A sobering new report reveals homeowners facing foreclosures in the U.S. aren’t out of the woods just yet — especially low-income minority borrowers.
The Center for Responsible Lending‘s study,?”Lost Ground, 2011“, found more than 2.7 million homeowners given loans between 2004 and 2008 have already lost their homes to foreclosure, which accounts for 6.4 percent of all borrowers at the time.
Another 3.6 million of the borrowers were 60 days or more behind on mortgage payments or on the brink of foreclosure.
“This suggests that, five years into this crisis, we are not even halfway through it,” the Center said.?
The report showed a staggering chasm in foreclosure rates for minorities versus white homeowners, presenting evidence of just how prevalently minorities were targeted by brokers for high-risk loans.
African Americans with a credit score over 660 who went through a broker were nearly 8 percent more likely to get a risky loan than those who did not use a broker, according to the study. Latinos were 13 percent more likely to get a high-risk loan through a broker than without one.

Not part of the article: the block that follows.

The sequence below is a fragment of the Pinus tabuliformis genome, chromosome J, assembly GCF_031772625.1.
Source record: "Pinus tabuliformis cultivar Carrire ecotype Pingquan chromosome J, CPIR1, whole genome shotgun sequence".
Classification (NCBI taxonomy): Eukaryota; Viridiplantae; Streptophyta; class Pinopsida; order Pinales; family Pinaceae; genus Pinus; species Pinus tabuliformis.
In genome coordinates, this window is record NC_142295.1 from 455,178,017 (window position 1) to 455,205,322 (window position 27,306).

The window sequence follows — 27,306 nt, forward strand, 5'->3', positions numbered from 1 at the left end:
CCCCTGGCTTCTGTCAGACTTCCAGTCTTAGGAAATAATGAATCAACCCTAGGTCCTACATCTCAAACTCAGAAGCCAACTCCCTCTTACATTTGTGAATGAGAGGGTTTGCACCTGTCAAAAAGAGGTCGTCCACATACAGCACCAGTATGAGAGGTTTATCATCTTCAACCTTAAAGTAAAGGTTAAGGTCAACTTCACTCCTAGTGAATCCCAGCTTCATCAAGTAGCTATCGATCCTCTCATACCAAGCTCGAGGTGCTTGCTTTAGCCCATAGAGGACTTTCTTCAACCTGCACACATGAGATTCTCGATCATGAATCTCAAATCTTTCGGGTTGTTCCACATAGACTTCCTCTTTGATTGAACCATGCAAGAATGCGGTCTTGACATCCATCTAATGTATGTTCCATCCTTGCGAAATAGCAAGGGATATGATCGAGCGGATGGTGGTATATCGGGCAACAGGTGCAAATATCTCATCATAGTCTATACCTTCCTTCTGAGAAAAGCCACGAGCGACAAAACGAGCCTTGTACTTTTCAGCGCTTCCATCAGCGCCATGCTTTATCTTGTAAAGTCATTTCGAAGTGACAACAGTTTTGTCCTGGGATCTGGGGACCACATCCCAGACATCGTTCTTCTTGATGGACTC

“Minority borrowers were disproportionately targeted for mortgage products that were inherently more difficult to sustain, which has resulted in higher foreclosure and serious delinquency rates in communities of color,” the report says.
Ethnicity aside, low-income homeowners across the board felt the brunt of the foreclosure crisis, with 7.3 percent already having lost their homes to foreclosure. However, middle- and high-income households showed rates just 1 or 2 percent lower for foreclosures, showing that the entire crisis can’t be blamed on policies that pushed homeownership in poor communities.?
Region played a major role in rates of foreclosure as well. Atlanta, Las Vegas and Minneapolis-St. Paul saw rates higher than 20 percent, putting a massive burden on low-income neighborhoods.?
The Center is calling for major lending reform to eradicate the uneven playing field among homeowners in different income brackets and of varying ethnicity.?